Northfield pool – a perfectly good 1937 neo-Georgian swimming pool, smack bang in the heart of Northfield town. There are no structural problems with the building and indeed could quite happily operate for another 25 years. This pool will close on 1st April 2017 and be rebuilt over two miles away on the former MG Rover Longbridge site.
Erdington pool – a 1920s swimming pool. The building requires a maximum of £500,000 spending on it to resolve a number of structure issues and improve it facilities. After that it would be good for another 25 years. It will close 1st April 2017, with a new facility built elsewhere in Erdington
Tiverton Road – a pleasant Edwardian pool in Selly Oak. The future of this pool was always going to hang in balance when the new 50 metre pool was built by Birmingham University. However, the view of the previous administration was a ‘wait and see what happens’ approach. Although there was always talk of the public being allowed access to the Birmingham University pool, it was never clear how many hours access the public would have, how much the entrance price would be and whether any concession schemes would be carried over onto the University-run pool.
It is premature of this Labour administration to announce the closure of Tiverton Road pool on 1st April 2016, when no public-access arrangement to the new University–run pool have been finalised.
2) The plan is demolishing perfectly good buildings that just require refurbishment.
I’ve already mentioned Northfield, Erdington and Tiverton Road pools that just need refurbishment. Adding to this list is Stechford Cascades. Why this 1960 pool need rebuilding needs serious questioning. I accept it has some rusty pipes here and there – pipes that can be easily replaced. It also has some rot on wooden window frames in places. But the building is structurally sound and could easily be refurbished. It would be far cheaper to refurbish than spend £6 million on a new build.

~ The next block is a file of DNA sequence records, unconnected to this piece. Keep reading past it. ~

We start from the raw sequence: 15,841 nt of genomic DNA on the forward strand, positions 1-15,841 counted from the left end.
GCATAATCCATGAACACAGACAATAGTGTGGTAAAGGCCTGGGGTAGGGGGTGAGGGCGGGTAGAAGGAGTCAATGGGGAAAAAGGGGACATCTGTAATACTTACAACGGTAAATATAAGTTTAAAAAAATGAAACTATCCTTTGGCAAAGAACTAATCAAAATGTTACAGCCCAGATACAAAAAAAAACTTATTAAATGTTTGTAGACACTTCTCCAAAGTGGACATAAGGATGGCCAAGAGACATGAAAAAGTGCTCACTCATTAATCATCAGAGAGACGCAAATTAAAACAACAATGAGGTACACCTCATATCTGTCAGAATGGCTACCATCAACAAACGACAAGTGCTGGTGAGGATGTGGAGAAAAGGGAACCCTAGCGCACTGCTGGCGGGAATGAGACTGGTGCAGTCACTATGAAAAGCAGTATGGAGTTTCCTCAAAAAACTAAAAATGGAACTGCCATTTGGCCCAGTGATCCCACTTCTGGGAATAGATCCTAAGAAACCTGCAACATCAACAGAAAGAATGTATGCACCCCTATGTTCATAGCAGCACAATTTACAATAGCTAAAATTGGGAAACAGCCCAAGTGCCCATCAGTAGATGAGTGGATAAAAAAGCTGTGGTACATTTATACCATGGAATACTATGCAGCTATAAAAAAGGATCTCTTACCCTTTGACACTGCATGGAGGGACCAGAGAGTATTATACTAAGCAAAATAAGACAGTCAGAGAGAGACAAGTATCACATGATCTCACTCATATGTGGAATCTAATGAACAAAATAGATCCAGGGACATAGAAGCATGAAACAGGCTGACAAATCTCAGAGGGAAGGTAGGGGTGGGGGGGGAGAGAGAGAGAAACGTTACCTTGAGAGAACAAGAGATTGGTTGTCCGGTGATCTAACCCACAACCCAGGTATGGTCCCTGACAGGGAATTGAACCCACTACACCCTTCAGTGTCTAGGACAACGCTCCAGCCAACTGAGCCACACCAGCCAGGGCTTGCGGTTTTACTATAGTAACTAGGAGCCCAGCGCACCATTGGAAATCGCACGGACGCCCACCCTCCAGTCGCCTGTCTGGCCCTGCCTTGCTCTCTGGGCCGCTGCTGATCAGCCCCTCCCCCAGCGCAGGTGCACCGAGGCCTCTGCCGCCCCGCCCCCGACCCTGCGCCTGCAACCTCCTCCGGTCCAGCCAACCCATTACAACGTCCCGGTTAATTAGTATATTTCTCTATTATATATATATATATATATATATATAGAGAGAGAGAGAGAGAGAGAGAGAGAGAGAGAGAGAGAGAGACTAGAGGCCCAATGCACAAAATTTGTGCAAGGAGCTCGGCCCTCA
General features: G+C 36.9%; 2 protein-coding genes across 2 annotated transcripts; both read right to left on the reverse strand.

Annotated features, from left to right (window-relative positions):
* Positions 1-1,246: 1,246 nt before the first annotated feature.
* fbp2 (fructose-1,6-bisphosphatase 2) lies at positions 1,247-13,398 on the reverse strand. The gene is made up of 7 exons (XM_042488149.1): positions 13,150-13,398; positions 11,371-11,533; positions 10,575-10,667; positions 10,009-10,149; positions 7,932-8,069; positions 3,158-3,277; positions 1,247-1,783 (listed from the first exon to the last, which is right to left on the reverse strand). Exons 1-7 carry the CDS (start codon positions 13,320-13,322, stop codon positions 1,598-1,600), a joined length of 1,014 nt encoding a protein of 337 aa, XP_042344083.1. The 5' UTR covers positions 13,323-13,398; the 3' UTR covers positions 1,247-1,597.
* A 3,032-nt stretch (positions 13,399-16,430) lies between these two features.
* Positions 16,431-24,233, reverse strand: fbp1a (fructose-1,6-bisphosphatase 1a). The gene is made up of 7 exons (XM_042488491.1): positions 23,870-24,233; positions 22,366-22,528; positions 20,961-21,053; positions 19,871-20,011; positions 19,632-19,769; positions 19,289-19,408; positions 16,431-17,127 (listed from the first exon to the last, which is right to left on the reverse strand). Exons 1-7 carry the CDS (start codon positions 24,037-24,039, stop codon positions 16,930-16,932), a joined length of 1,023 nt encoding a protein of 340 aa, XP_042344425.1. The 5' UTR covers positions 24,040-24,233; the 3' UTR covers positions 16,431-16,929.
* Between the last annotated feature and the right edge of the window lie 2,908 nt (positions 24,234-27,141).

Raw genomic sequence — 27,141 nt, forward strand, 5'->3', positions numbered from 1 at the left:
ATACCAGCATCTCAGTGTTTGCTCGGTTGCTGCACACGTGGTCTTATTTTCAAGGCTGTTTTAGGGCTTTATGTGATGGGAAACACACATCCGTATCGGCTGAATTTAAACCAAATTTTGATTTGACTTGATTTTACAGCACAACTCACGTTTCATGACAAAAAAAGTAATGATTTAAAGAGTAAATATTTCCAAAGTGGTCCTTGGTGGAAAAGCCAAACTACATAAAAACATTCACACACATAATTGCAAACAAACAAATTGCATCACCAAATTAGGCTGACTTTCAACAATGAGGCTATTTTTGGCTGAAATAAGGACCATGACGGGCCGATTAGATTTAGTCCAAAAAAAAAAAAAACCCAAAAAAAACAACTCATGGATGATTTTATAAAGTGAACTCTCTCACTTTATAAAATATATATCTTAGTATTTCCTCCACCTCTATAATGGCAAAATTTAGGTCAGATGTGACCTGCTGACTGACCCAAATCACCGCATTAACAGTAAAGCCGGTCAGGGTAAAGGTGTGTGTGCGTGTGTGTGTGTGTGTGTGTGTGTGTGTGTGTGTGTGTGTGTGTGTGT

3) It is in some instances moving pools located in the heart of the community, to new locations over two miles away. Both Northfield and Aston Newtown will have new pools built over two miles away.
Pre-1945 pools were built in shopping centres where public transport was readily available, and along with other community faculties, made that shopping centre the community heart. Call me old-fashioned, but communities need a geographical focus and having a swimming pool at these locations adds to that sense of community heart.
4) And finally, this plan puts to bed the lie used to justify the abandonment of the Heritage Lottery bid for Moseley Road baths, that the council simply has no spare money for capital projects – the council is spending £36 million on these new pools
A lot of nonsense has been sprouted by local Labour councillors over Moseley Road baths. The number one nonsense was that the council simply could not afford the £3 million in 2015 as match funding to restore Moseley Road baths.
How those same Labour councillors can justify spending £36 million on other swimming pools after claiming the financial cupboard was bare……well, don’t hold your breath waiting for a response.